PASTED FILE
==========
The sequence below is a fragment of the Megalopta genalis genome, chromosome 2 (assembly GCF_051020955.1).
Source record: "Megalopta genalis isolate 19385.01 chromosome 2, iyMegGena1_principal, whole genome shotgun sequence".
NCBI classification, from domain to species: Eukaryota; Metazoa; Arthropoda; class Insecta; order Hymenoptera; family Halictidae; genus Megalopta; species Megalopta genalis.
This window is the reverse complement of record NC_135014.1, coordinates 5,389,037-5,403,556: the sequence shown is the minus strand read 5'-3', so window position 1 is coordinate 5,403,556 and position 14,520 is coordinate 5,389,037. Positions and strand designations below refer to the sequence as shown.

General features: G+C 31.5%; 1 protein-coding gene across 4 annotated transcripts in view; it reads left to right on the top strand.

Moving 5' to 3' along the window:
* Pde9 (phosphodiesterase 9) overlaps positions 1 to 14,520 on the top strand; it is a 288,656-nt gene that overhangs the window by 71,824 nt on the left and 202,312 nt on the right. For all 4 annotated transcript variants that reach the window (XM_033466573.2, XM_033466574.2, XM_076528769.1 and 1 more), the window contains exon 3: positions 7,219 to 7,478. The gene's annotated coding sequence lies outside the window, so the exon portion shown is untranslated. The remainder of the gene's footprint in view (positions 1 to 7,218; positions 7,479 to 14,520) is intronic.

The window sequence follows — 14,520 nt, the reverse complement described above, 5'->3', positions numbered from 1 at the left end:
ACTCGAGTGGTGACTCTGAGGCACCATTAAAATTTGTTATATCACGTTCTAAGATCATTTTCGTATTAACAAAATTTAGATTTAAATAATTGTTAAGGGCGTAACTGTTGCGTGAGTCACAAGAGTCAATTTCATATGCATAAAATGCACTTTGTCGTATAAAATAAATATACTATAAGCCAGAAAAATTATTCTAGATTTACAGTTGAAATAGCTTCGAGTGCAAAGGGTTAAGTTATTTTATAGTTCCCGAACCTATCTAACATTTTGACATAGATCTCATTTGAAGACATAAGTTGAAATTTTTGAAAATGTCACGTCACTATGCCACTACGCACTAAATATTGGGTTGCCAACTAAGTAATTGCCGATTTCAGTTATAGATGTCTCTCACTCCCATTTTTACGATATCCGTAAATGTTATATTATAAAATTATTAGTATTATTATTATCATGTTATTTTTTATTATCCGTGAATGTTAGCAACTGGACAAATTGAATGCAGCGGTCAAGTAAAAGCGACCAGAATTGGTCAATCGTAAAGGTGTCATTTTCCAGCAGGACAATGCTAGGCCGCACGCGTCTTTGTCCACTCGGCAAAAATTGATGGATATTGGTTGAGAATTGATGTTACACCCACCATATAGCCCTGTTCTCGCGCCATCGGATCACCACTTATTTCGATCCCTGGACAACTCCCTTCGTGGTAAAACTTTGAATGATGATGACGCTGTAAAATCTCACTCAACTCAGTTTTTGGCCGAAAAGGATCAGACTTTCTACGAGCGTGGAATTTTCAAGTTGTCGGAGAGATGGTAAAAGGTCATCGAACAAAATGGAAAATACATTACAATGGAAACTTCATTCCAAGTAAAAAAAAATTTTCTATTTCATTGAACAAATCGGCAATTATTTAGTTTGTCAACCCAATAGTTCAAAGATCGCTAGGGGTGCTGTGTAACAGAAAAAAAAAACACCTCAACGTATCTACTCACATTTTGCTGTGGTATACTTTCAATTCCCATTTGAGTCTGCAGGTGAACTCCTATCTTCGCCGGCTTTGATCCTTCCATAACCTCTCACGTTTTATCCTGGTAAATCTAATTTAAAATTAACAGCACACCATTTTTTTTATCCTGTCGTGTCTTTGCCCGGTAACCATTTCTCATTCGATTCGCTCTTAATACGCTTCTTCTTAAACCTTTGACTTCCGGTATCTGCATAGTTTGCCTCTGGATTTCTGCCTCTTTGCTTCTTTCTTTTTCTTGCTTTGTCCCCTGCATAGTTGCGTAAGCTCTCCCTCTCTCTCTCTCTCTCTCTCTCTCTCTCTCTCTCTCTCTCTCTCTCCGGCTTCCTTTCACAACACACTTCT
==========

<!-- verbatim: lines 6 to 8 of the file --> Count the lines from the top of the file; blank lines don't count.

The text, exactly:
Moving 5' to 3' along the window:
* Pde9 (phosphodiesterase 9) overlaps positions 1 to 14,520 on the top strand; it is a 288,656-nt gene that overhangs the window by 71,824 nt on the left and 202,312 nt on the right. For all 4 annotated transcript variants that reach the window (XM_033466573.2, XM_033466574.2, XM_076528769.1 and 1 more), the window contains exon 3: positions 7,219 to 7,478. The gene's annotated coding sequence lies outside the window, so the exon portion shown is untranslated. The remainder of the gene's footprint in view (positions 1 to 7,218; positions 7,479 to 14,520) is intronic.

The window sequence follows — 14,520 nt, the reverse complement described above, 5'->3', positions numbered from 1 at the left end: